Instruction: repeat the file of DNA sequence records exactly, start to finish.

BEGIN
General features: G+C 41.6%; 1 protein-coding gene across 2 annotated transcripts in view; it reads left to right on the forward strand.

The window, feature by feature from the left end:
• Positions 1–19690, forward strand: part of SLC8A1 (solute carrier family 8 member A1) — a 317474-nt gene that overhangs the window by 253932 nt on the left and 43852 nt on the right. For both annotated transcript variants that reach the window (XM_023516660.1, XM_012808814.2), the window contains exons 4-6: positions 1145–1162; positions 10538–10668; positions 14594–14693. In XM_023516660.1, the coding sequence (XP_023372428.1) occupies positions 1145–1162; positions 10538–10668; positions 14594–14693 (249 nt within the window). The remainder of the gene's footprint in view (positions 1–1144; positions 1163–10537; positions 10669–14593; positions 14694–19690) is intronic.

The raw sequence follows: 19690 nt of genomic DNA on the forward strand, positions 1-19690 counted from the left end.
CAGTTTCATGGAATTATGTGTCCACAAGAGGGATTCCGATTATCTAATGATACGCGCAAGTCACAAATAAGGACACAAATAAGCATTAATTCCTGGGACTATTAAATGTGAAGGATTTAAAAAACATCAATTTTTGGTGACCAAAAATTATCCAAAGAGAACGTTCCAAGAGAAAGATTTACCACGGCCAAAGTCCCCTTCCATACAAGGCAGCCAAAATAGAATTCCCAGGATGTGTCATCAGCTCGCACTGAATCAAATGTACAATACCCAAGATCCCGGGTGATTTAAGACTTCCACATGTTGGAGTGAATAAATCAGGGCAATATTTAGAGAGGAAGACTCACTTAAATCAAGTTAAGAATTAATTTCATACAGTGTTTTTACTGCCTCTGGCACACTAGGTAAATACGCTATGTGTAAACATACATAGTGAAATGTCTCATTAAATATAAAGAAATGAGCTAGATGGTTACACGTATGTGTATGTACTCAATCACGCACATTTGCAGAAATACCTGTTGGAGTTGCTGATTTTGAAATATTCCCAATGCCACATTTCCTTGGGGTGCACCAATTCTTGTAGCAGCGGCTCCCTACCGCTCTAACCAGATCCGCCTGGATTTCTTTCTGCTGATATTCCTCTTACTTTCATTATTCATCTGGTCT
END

General features: G+C 41.6%; 1 protein-coding gene across 2 annotated transcripts in view; it reads left to right on the forward strand.

The window, feature by feature from the left end:
• Positions 1–19690, forward strand: part of SLC8A1 (solute carrier family 8 member A1) — a 317474-nt gene that overhangs the window by 253932 nt on the left and 43852 nt on the right. For both annotated transcript variants that reach the window (XM_023516660.1, XM_012808814.2), the window contains exons 4-6: positions 1145–1162; positions 10538–10668; positions 14594–14693. In XM_023516660.1, the coding sequence (XP_023372428.1) occupies positions 1145–1162; positions 10538–10668; positions 14594–14693 (249 nt within the window). The remainder of the gene's footprint in view (positions 1–1144; positions 1163–10537; positions 10669–14593; positions 14694–19690) is intronic.

The raw sequence follows: 19690 nt of genomic DNA on the forward strand, positions 1-19690 counted from the left end.
CAGTTTCATGGAATTATGTGTCCACAAGAGGGATTCCGATTATCTAATGATACGCGCAAGTCACAAATAAGGACACAAATAAGCATTAATTCCTGGGACTATTAAATGTGAAGGATTTAAAAAACATCAATTTTTGGTGACCAAAAATTATCCAAAGAGAACGTTCCAAGAGAAAGATTTACCACGGCCAAAGTCCCCTTCCATACAAGGCAGCCAAAATAGAATTCCCAGGATGTGTCATCAGCTCGCACTGAATCAAATGTACAATACCCAAGATCCCGGGTGATTTAAGACTTCCACATGTTGGAGTGAATAAATCAGGGCAATATTTAGAGAGGAAGACTCACTTAAATCAAGTTAAGAATTAATTTCATACAGTGTTTTTACTGCCTCTGGCACACTAGGTAAATACGCTATGTGTAAACATACATAGTGAAATGTCTCATTAAATATAAAGAAATGAGCTAGATGGTTACACGTATGTGTATGTACTCAATCACGCACATTTGCAGAAATACCTGTTGGAGTTGCTGATTTTGAAATATTCCCAATGCCACATTTCCTTGGGGTGCACCAATTCTTGTAGCAGCGGCTCCCTACCGCTCTAACCAGATCCGCCTGGATTTCTTTCTGCTGATATTCCTCTTACTTTCATTATTCATCTGGTCT